Parenting practices among Dominican and Puerto Rican mothers.
ABSTRACT This study presents descriptive qualitative data about Latino parenting practices in an urban context. Focus groups were conducted with Dominican and Puerto Rican mother-adolescent pairs in the Bronx borough of NewYork City. When parenting style typologies are integrated with the Latino cultural components familismo, respeto, personalismo, and simpatía, Latino parenting practices and their underlying styles are better understood. Content analysis of parents' focus groups revealed five essential Latino parenting practices: (1) ensuring close monitoring of adolescents; (2) maintaining warm and supportive relationships characterized by high levels of parent-adolescent interaction and sharing; (3) explaining parental decisions and actions; (4) making an effort to build and improve relationships; and (5) differential parenting practices based on adolescents' gender. Mothers reported concerns related to the risks associated with living in an urban area, exposure to different cultural values, and opportunities for engaging in risky behaviors. Adolescents' recommendations for effective parenting strategies were similar to the practices reported by their mothers. The study has important applied implications for culturally competent social work practice with Latino adolescents and their families.
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ABSTRACT: PURPOSE: The overarching research question of the study was: Is parental involvement in school and peer domains explained by parental acculturation, parent-adolescent acculturation gap, acculturative parenting stress and adolescent-parent attachment; and does parental school and peer involvement, in turn explain the frequency of substance use in clinically diagnosed (i.e. adolescents who met criteria for a Diagnostic Statistical Manual-IV [DSM-IV] clinical diagnosis of substance abuse/dependence) Hispanic adolescents? METHODS: The sample for this study consisted of 94 Hispanic adolescent-mother pairs. The adolescent sample was 65% male, and 35% female, with a mean age of 15 years. More than half of the adolescents were born in the United States (60%) and had resided in the U.S. for an average of 12 years; 80% of the caregivers (primarily mothers) were foreign-born and lived in the U.S. for an average of 21 years. Correlation and hierarchical regression were used to answer the research questions. RESULTS: The hypothesized model and corresponding anticipated effect of the relationship between parental school and peer involvement on adolescents' frequency of alcohol, marijuana and cocaine use was not supported by the data. Parental acculturation-related variables did not explain any of the variance in adolescent substance use frequency in this sample. However, some interesting relationships were found: The larger the acculturation gap, the lower the parental involvement in school tended to be (r = -.21, p IMPLICATIONS: The type of parental involvement and parenting practices needed once substance use has taken hold may be much more complex than those needed prior to the emergence of substance abuse. Focus on factors such as parental attitudes favorable to drug use, high family conflict, the role played by mothers' parenting style and the level of attachment between mothers and their male offspring in particular will be important. Hispanic mothers may need to be encouraged to change their parenting styles from permissive to more authoritative, and learn to establish stronger limits and appropriate consequences that may deter their adolescents who have successfully completed treatment keep from relapsing once they return to their familiar peer and school environment.Research that Promotes Sustainability and (re)Builds Strengths; 01/2009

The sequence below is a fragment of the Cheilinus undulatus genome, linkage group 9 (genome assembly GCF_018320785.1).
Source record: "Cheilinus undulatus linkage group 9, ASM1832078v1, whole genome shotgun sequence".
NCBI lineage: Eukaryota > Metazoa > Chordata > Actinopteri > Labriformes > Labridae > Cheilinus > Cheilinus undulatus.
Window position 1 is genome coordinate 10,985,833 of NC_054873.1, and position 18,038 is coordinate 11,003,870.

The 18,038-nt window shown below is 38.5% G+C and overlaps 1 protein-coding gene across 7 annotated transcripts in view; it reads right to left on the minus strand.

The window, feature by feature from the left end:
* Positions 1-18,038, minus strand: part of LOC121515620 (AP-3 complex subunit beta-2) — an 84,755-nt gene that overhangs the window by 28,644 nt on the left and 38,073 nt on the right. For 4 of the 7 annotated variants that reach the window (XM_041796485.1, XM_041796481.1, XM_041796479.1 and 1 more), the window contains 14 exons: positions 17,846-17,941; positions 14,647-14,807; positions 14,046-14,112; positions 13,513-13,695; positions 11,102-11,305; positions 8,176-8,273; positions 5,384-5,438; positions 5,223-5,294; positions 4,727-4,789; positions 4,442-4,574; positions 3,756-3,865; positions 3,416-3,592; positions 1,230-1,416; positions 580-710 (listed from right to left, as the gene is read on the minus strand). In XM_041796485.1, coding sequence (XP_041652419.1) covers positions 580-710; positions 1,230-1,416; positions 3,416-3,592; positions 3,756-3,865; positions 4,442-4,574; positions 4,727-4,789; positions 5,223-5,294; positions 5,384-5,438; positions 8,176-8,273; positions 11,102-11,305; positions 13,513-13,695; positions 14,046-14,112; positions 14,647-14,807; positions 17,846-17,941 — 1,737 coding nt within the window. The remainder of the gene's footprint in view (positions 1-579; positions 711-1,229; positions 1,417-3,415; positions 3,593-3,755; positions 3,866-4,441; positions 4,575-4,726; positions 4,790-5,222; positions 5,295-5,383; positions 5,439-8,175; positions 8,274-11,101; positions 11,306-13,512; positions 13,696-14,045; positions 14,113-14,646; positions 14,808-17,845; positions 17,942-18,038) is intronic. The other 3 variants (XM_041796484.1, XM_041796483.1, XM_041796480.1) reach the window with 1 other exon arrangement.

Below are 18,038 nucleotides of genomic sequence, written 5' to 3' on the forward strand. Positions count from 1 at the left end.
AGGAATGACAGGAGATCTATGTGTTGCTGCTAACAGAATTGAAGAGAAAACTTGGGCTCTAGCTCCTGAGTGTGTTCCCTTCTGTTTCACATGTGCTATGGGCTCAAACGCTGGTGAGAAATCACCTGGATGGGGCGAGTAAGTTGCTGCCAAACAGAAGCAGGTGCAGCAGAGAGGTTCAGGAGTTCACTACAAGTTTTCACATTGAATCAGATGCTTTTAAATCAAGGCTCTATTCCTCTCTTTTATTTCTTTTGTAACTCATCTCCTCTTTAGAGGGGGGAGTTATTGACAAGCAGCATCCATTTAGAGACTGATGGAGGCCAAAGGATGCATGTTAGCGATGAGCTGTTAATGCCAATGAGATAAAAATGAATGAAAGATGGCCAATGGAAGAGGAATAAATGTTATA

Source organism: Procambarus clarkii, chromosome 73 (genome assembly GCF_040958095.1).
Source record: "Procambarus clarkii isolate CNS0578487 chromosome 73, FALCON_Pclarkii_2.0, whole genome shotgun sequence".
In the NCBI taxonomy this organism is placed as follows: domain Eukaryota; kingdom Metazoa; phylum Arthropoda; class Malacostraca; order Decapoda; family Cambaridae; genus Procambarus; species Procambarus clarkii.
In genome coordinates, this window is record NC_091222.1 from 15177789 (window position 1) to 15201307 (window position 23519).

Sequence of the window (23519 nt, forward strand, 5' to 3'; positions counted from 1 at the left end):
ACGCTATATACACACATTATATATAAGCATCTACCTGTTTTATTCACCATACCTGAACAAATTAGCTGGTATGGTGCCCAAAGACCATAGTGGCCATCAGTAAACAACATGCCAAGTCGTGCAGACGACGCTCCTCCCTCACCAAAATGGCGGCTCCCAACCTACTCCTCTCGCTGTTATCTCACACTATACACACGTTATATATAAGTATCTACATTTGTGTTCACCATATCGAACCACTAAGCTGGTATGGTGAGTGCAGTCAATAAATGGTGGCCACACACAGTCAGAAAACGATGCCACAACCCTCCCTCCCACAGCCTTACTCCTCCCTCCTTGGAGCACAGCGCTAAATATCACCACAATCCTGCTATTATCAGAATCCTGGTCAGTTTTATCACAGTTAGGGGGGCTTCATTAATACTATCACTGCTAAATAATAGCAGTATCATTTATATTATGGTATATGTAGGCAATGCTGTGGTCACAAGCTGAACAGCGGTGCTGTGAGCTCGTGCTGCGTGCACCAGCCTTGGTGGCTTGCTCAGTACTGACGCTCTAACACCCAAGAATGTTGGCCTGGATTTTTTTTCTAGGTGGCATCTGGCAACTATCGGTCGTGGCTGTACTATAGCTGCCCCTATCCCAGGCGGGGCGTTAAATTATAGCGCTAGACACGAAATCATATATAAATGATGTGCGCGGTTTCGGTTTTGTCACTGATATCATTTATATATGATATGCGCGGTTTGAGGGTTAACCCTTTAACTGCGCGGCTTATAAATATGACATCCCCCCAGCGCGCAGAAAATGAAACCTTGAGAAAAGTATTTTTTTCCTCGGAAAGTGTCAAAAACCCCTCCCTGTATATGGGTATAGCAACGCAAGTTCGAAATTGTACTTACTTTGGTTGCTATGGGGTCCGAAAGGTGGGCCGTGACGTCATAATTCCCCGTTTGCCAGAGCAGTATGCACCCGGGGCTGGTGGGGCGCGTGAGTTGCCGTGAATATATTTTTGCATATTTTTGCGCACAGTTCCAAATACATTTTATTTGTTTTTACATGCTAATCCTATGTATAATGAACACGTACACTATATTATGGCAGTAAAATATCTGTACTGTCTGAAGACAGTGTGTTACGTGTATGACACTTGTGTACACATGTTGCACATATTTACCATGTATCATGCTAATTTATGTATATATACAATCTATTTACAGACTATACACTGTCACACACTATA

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ABSTRACT: While the rapid adoption of mobile technology became global, the rate at which young people adopted it was even bigger. Most studies focussed on the experiences of the teenagers. In this study the aim of the study was to explore parents’ experiences of their teenagers’ text messages. A qualitative exploratory research design was adopted. The population was parents/guardians (males and females) of teenagers (boys and girls) attending high schools in Cape Town South Africa. Available and snowball sampling were used. All participants were recruited in the Southern Suburbs and Cape Flats of the Cape Metropolitan Area. In total 11 parents were interviewed using an interview guideline. The interviews were transcribed, independently coded and thematically analysed. The results show that mobile phones are no ordinary gifts. They are given with strings attached. Once in teenagers’ hands, the devices serve both communication and monitoring purposes. It comes with a set of given or negotiated rules and new expectations. The study also emphasises the importance of a trusting relationship with teenagers, respecting their privacy, and the disengagement process from their parents. The importance of positive relationships and open communication as well as negotiated rules in the management of the mobile phone is recommended.The Open Family Studies Journal 03/2015; 7(1):34-41. DOI:10.2174/1874922401507010034